This is a paragraph that offers constructive suggestions (and of course surface level – this was not a paid project, if paid, there would be a process, detail and rigour that an article cannot achieve) that tell those who support Sanskrit to look for the things that other countries are investing in so that they can retain or gain a superior positioning in the world. If the objective of accessing Sanskrit (assumption, obviously – the word ‘if’ should tip you off) is to be able to regain India’s glorious position on the world stage, it is useful to know what one’s compatriots or competitors are up to. This is a call to study the investments of the others and ensure that they are built in to the investments into Sanskrit. Other countries are investing in specific goals that ensure that they are able to climb up the value chain and retain wage premiums and achieve higher national growth rates (as an example). Does the study of Sanskrit build future value add into its plans? If not, why not? It is possible. Sanskrit, as it is currently taught is focused on rote learning and replication of prior learning, especially at junior levels. The virtues of this approach have been enunciated above/called for above. Now, this is a call for a different approach to Sanskrit – one in which the access to knowledge has forward facing goals. This means a completely different approach to its curriculum, pedagogy, distribution systems, access networks and lifelong learning support systems. This year’s Field Medalist has spoken of how Sanskrit and music helped him access solutions in advanced maths – this is an excellent example of how it can be done. Not a mass solution, but an example of a possible approach. However, this is costly, needs experts in language and learning who are able to break away from their past traditions and bring an approach that will be seen as radical and disruptive by many. This, done well, could energise the language. This, done to mass scale – it is a whole other question.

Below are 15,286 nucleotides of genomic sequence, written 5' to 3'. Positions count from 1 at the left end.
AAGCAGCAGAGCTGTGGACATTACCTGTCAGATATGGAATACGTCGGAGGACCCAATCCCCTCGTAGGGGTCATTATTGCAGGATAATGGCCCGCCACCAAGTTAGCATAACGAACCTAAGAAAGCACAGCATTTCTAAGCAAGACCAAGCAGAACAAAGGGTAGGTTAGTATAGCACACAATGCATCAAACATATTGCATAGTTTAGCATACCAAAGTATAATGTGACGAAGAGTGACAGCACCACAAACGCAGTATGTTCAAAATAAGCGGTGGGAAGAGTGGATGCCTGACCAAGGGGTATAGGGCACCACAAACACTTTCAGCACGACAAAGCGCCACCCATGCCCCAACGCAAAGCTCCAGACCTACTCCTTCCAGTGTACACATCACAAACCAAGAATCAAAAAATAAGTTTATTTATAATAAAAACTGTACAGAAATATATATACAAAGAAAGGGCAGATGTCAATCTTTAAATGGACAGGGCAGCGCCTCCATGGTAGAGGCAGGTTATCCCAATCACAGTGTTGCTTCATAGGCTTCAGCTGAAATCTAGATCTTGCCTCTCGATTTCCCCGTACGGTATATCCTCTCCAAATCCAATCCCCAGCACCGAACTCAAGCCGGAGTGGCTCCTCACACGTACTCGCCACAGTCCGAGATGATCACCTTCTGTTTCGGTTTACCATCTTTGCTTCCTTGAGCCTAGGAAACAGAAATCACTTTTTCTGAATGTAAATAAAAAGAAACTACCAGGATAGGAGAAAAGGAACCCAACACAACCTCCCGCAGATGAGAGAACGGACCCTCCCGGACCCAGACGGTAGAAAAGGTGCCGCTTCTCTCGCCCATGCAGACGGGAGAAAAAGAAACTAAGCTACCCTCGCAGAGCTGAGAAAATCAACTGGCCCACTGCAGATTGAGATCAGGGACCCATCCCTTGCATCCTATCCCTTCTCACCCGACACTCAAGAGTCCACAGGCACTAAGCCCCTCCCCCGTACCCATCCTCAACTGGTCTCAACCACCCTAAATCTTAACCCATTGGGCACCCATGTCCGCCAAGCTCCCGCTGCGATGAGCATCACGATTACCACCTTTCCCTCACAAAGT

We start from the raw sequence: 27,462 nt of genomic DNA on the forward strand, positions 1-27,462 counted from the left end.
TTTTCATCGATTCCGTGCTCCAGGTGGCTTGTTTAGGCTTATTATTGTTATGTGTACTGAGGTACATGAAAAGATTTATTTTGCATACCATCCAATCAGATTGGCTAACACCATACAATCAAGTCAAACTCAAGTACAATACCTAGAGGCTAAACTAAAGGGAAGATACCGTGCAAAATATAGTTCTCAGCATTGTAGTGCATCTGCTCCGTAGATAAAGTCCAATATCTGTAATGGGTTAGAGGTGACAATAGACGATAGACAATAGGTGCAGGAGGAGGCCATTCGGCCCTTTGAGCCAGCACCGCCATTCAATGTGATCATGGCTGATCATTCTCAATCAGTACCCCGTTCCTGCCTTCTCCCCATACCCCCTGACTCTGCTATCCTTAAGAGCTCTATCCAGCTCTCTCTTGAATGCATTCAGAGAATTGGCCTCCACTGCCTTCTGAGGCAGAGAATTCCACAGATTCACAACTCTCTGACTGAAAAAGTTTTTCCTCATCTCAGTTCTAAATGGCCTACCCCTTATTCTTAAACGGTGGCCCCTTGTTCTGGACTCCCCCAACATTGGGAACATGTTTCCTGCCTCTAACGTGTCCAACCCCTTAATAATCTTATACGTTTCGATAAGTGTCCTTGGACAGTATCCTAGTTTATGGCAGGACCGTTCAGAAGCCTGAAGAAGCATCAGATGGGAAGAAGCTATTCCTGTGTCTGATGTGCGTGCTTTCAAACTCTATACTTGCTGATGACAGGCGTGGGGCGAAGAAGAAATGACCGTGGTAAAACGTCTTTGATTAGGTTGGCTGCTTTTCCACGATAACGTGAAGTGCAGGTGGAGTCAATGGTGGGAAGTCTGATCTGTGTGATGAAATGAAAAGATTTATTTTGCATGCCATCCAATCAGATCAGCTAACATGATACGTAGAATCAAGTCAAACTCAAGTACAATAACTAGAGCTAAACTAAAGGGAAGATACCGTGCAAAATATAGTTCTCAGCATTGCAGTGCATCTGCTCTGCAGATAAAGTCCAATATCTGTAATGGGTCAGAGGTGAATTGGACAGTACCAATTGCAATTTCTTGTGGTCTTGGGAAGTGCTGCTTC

To take a purely utilitarian view is to doubt the value of Sanskrit from a systemic perspective. How can it make sense to divert resources away from building global skills? It is not just German or any other modern language. The resources can be better used to teach skills of global citizenship, employability, entrepreneurship – so many priorities that urgently claim that space that is being carved out from Sanskrit. Would our students not be better off if they learnt how to transact in the real world comes the counter. What is it about Sanskrit that seems so important that trumps this urgent cry?